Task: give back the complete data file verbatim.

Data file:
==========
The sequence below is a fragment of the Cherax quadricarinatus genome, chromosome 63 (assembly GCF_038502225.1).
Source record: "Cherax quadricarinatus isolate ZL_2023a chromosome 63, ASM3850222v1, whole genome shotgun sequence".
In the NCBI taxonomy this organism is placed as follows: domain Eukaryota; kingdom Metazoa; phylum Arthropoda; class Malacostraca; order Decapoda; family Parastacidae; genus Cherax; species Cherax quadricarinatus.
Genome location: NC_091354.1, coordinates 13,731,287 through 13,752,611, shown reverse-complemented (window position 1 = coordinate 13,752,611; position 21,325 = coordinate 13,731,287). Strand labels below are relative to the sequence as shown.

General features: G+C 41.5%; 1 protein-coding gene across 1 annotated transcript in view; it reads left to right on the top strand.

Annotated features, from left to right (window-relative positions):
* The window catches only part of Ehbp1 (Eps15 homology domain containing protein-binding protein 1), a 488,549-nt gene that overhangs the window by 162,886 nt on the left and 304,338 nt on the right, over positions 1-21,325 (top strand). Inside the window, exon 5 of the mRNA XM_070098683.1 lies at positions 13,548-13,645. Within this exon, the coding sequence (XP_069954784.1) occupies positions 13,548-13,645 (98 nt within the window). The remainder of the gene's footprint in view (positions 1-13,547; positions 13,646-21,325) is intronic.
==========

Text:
The sequence below is a fragment of the Cherax quadricarinatus genome, chromosome 63 (assembly GCF_038502225.1).
Source record: "Cherax quadricarinatus isolate ZL_2023a chromosome 63, ASM3850222v1, whole genome shotgun sequence".
In the NCBI taxonomy this organism is placed as follows: domain Eukaryota; kingdom Metazoa; phylum Arthropoda; class Malacostraca; order Decapoda; family Parastacidae; genus Cherax; species Cherax quadricarinatus.
Genome location: NC_091354.1, coordinates 13,731,287 through 13,752,611, shown reverse-complemented (window position 1 = coordinate 13,752,611; position 21,325 = coordinate 13,731,287). Strand labels below are relative to the sequence as shown.

General features: G+C 41.5%; 1 protein-coding gene across 1 annotated transcript in view; it reads left to right on the top strand.

Annotated features, from left to right (window-relative positions):
* The window catches only part of Ehbp1 (Eps15 homology domain containing protein-binding protein 1), a 488,549-nt gene that overhangs the window by 162,886 nt on the left and 304,338 nt on the right, over positions 1-21,325 (top strand). Inside the window, exon 5 of the mRNA XM_070098683.1 lies at positions 13,548-13,645. Within this exon, the coding sequence (XP_069954784.1) occupies positions 13,548-13,645 (98 nt within the window). The remainder of the gene's footprint in view (positions 1-13,547; positions 13,646-21,325) is intronic.